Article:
There's something irresistible about the concept of time travel; it can seduce even those who are sternly resistant to the rest of the sci-fi genre.
And the idea of being able to revisit - and perhaps change - key moments in Earth's history is especially compelling. I think most people have encountered one or two favourite stories of this type, and almost all writers have surely tried to write one at some point.
One such that particularly lodged in my brain when I was a kid (I think it might have been one of Ray Bradbury's, but I'm not sure; can't remember the title now) was about a company running historical tours into the past. One of their most popular destinations was the crucifixion of Jesus. The tourists had to be very carefully briefed to fit in with the Judaean crowds, not attract attention to themselves - not do anything that might change the outcome of events. So, when the moment came, the group all chanted 'Free Barabbas!', as they had been told to do. Only a few of them noticed that they were the only people doing so.
Of course, if you could travel back in time to attempt an intervention that might change the course of human history for the better, the most obvious choice for most people would be to assassinate Adolf Hitler before he comes to power in Germany. So, unoriginal fellow that I so often am, I wrote a story about that when I was in my early teens.
I was interested in the notion of events being fixed, of it proving to be impossible for time travellers to effect any changes in history. In some stories I've read, this effect is realised by mysterious laws of physics - invisible force fields or whatever that thwart the protagonist's action at the critical moment. I preferred to focus on the mundane frustrations of daily life, to suggest that the ordinary ebb and flow of events might more effectively obstruct my hero's plans. And so I had events like the breakdown of a tram, a sudden rainstorm, and the last-minute cancellation of a speaking engagement keeping my would-be assassin from his planned encounters with Hitler. I even toyed with - but didn't ultimately use - the idea of him having a revolver that he'd acquired for the purpose fail to work. (I was playing with the physics-will-thwart-you device, making it seem that the gun had uaccountably refused to fire because of some strange Law of Time; but I then planned to reveal that there was in fact a straightforward explanation - he'd bought the gun from a pawnbroker [being unable to bring any weapons with him through the time-portal], who, fearing that he planned to commit suicide with it, had deliberately sold him one with a faulty firing-pin.)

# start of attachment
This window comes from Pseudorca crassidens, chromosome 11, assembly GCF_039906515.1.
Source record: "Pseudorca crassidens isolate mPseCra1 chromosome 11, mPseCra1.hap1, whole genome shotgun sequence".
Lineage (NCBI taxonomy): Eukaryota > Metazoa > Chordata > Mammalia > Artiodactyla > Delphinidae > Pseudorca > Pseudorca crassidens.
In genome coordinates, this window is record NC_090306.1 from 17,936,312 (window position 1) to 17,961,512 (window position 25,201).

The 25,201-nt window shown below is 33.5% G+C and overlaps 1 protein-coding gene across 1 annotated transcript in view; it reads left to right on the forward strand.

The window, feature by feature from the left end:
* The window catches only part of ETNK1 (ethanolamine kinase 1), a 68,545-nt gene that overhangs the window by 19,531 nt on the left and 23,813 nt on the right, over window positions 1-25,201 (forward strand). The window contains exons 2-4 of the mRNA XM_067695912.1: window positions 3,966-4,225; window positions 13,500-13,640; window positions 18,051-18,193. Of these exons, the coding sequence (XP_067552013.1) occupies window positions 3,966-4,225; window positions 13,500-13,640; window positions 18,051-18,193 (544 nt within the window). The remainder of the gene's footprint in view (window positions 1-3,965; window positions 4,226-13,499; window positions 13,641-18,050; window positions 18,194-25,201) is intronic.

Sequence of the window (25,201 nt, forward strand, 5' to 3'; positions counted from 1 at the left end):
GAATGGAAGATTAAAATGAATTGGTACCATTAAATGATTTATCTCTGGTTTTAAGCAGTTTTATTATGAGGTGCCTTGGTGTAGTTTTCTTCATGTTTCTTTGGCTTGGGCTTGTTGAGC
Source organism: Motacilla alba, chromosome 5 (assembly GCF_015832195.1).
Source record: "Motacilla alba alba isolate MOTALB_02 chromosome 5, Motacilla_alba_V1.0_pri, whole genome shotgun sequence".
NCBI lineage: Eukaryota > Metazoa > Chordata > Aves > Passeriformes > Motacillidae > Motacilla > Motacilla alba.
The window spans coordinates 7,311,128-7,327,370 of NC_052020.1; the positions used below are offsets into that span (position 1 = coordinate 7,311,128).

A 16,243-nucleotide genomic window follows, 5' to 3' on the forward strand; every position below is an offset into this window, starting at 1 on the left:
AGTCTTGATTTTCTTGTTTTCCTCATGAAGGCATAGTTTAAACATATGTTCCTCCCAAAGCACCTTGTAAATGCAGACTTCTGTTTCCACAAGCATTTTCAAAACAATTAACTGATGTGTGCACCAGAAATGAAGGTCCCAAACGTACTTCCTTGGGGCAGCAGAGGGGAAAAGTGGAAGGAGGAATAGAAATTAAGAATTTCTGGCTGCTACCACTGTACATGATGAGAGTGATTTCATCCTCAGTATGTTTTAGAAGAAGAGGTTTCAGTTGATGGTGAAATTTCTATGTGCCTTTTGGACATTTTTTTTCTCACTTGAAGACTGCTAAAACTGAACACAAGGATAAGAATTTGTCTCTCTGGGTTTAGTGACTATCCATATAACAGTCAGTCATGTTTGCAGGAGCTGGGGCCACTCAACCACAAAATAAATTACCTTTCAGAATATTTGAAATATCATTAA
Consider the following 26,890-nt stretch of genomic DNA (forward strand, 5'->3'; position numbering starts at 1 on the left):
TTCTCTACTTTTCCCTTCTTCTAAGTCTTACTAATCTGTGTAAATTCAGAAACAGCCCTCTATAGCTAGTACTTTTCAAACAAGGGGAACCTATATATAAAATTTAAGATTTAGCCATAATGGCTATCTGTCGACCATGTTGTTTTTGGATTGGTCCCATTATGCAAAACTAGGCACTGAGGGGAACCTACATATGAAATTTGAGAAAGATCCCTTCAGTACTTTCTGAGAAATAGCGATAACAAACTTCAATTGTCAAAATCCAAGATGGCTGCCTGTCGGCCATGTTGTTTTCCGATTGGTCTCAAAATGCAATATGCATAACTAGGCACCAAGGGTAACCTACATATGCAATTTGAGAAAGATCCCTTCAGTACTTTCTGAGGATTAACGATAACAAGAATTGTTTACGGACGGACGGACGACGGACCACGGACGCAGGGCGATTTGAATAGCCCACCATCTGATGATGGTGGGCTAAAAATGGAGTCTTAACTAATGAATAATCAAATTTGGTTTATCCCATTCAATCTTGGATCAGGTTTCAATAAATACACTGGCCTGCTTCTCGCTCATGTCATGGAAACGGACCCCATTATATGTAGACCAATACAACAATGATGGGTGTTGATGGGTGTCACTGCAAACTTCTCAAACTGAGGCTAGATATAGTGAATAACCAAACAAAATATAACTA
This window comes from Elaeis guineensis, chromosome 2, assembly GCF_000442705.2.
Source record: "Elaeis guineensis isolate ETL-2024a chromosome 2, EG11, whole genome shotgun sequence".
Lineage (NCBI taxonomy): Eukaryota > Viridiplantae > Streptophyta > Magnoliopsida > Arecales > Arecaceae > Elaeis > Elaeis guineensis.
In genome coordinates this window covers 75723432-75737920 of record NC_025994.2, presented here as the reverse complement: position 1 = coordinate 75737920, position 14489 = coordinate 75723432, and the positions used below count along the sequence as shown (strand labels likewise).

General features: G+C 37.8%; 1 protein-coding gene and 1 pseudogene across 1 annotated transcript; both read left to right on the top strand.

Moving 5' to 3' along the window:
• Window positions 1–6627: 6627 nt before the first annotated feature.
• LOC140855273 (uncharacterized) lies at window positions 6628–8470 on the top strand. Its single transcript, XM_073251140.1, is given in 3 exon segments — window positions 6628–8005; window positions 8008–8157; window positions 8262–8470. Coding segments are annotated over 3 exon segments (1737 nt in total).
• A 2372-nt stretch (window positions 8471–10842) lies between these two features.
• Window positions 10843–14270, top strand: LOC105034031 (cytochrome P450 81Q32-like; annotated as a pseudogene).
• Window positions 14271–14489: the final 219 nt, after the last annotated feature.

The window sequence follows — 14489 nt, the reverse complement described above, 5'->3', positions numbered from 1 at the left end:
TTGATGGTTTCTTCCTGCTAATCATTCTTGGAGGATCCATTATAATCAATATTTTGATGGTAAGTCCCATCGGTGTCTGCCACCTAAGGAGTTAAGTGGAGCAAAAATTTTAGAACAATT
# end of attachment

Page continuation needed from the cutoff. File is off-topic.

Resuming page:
And for a final mess-with-your-mind twist.... my hero was disheartened, realised that it was seemingly impossible for him to complete the mission he had set himself, and was preparing to return to his own time. Walking down the streets of 1920s Munich one last time, he sees a man just ahead of him distractedly step into the road directly in front of a bus (or a tram; I suspect they had trams - but I never did the research to check this). Instinctively, he grabs the man and pulls him back to safety. The man loses balance and falls on top of him. As they pick themselves up, the hero finds himself finally face to face with....
Too obvious? Well, I was only 13 or 14; give me a break.
On the other side of the Allies/Axis divide, I was also intrigued as to how the untimely death of Winston Churchill might have altered history (I was very probably influenced by Jack Higgins' The Eagle Has Landed, which came out when I was on the cusp of my teens). There does seem to be a powerful argument that he was the main force in the Cabinet resisting Nazi peace overtures, and that without him Britain might have withdrawn from the War - and left Hitler secure in his European conquests, perhaps even able to make a success of his invasion of Russia and to resist involving himself in the later US-Japan war.
My seed idea here was wondering what is the smallest event that can lead to a major change in the course of history - the concept of The Butterfly Effect. I looked down to the molecular level, and decided that there must be a point where, a point where... something like the combustion process inside a car's engine is at a critical threshold, a whisker away from failing. In one reality, a car engine stalls; in another, it shudders, but just manages to keep turning over. What might flow from that?
I didn't quite have the story structure worked out to my satisfaction. It was difficult to incorporate this idea of history turning on the smallest of events inside a car's engine with the adventure story I wanted to write. What I came up with was an alternating chapter structure with two essentially unrelated stories - the connection between them only gradually emerging towards the end.
In the first story strand, an underground group is planning a terrorist campaign against an oppressive government. It is slowly revealed that this is 1970s Britain, under the sway of a Fascist party aligned with the Third Reich which still rules Germany and most of Europe.
The second story strand is set thirty-odd years earlier, in London at the outset of WWII. A car that nearly stalls - but doesn't - speeds impatiently away from a traffic light and knocks over a pedestrian a few moments later. The man survives, but suffers serious injuries and temporary amnesia. Police trying to establish his identity find some odd discrepancies in his personal history, and call in a military investigator - who eventually discovers that the man is a German secret agent with a mission to assassinate Churchill.
Hence, we come to a final realisation that the main story is happening in a Europe still controlled by the Nazis because, if that car had stalled on a foggy London street in 1940, the German agent would have fulfilled his mission... and removed Britain from the War.